Rheumatoid Arthritis: Perspective on Effective Diagnosis and Disease Management
Clark, John W.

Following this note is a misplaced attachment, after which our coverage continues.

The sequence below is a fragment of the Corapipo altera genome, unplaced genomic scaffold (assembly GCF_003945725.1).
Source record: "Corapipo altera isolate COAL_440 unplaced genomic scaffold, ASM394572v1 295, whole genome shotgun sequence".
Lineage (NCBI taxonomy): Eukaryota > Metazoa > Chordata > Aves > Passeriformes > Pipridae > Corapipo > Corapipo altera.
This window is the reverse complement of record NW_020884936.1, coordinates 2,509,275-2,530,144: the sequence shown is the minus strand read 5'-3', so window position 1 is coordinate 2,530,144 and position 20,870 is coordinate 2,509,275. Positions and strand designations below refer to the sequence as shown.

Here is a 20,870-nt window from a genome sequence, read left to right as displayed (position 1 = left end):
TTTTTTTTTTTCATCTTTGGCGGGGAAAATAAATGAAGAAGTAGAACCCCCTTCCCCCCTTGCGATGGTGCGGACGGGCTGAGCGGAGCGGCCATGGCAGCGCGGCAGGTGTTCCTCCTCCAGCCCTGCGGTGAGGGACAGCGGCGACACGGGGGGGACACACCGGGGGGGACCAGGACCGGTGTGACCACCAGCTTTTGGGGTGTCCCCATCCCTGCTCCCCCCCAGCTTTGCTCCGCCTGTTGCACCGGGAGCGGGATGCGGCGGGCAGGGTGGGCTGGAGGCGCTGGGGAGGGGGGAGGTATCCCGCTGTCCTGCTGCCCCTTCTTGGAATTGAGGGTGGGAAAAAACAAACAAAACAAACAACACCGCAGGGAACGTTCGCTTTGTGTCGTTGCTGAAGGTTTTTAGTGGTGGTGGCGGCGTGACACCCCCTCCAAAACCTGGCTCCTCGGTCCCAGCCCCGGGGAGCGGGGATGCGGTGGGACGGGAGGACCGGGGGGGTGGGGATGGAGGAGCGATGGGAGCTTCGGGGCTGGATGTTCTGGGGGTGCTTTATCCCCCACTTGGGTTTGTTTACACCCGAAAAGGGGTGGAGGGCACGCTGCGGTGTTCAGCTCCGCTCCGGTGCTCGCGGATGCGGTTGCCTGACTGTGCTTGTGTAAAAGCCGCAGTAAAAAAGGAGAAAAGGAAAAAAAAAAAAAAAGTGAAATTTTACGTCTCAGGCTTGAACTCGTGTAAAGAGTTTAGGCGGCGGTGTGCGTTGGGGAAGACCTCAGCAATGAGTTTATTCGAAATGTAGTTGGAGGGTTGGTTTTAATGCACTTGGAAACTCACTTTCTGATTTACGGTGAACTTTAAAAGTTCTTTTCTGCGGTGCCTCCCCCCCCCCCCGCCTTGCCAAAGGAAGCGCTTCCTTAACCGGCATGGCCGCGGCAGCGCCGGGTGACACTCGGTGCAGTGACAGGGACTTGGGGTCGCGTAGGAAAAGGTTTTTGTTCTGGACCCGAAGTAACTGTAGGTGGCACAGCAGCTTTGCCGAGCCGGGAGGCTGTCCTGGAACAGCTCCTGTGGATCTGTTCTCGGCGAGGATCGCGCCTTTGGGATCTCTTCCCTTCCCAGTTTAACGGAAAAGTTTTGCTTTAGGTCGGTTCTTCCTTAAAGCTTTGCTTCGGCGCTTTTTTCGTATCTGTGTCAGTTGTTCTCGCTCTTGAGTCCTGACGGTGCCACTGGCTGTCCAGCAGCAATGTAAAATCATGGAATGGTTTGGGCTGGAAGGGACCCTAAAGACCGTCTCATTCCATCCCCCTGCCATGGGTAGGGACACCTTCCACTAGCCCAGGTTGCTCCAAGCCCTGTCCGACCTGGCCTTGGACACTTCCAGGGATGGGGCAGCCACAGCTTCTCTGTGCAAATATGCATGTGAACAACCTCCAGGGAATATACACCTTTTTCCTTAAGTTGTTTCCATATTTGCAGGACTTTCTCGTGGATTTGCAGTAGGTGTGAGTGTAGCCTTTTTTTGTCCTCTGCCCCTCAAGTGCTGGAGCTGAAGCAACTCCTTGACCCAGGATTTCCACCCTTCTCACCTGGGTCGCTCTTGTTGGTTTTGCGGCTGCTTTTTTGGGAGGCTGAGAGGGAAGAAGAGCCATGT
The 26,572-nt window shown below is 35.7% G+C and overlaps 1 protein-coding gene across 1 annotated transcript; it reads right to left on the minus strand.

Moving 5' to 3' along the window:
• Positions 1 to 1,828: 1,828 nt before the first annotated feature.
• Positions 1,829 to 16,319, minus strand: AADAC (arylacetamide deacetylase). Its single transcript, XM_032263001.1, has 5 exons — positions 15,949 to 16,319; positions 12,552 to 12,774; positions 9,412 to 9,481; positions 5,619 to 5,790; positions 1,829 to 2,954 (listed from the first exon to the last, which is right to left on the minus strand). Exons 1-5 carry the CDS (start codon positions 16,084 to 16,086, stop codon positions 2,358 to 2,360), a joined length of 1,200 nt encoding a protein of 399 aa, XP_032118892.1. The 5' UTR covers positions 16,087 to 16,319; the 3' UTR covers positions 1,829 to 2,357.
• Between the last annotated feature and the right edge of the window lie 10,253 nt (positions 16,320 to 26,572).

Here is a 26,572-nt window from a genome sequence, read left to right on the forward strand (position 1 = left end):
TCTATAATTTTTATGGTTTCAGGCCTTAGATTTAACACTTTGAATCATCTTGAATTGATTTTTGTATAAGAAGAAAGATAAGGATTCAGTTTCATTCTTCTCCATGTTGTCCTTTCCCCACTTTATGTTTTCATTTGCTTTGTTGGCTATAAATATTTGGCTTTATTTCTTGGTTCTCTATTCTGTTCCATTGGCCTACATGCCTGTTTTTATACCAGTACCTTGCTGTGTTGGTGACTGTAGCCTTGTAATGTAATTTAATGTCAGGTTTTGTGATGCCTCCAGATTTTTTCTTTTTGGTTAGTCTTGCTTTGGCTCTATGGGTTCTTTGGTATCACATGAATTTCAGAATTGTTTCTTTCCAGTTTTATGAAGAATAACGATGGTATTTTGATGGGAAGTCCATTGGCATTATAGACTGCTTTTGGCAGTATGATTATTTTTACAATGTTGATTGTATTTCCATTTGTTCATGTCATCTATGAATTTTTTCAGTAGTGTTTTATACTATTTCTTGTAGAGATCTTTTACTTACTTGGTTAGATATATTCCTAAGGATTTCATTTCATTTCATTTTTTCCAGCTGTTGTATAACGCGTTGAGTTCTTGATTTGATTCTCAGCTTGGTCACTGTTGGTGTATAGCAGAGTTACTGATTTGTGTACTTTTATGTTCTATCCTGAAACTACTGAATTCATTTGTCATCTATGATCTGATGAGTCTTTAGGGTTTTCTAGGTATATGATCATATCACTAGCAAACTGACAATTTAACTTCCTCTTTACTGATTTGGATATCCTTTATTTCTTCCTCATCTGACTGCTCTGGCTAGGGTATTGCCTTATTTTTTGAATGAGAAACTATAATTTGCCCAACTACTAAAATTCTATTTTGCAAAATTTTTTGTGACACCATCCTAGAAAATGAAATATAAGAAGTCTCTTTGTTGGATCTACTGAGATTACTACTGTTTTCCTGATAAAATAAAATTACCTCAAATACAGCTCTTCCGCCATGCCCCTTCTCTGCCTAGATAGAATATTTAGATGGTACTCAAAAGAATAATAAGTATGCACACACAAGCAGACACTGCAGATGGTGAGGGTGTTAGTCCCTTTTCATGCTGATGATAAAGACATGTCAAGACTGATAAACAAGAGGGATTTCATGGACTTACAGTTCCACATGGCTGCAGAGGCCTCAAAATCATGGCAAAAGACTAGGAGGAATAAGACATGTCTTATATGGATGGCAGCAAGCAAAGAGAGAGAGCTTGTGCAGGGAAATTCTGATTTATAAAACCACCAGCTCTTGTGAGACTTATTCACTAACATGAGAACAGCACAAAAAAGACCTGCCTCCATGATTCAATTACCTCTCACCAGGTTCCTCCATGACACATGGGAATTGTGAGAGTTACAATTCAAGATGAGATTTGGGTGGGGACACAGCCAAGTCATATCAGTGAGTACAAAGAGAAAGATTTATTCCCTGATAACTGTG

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Rheumatoid arthritis is an autoimmune disease that causes inflammation in the lining of joints causing warmth, swelling, and pain in the joint. It affects almost I percent of the United States population, and affects people world wide. It's cause is still being intensely researched and possibilities are focused on a genetic, viral, or bacterial basis. The symptoms of rheumatoid arthritis are centered around the inflamed joints, but this inflammatory disease can also manifest itself through loss of appetite, weight loss, anemia, or visibly through protruding rheumatoid nodules. Symptoms may appear progressive, or they may be mild with periods of increased inflammation and pain, called flares. Treatments need to be assessed by investigating the indications, efficacy, costs, and side effects. Rheumatologists and primary care physicians need to be aware of the symptoms, causes, and treatments when making the clinical diagnosis. Physical findings based on joint examinations, radiographic findings based on x-rays, and laboratory findings based on laboratory tests, will allow the health care provider to fully diagnose the disease as rheumatoid arthritis. A management plan to control the progress of the disease is crucial to effectively maintain the patient's well being. After the diagnosis has been made, an initial treatment plan will be implemented to address the patient's perspective, and to weigh the options of treatment, and review the prognosis. Next, a treatment regimen will be formed to comply with the patient's pathogenic needs and the patient's preferences. Finally, a close monitor of the patient's disease is necessary to control the disease, and to implement different methods of treatment if necessary.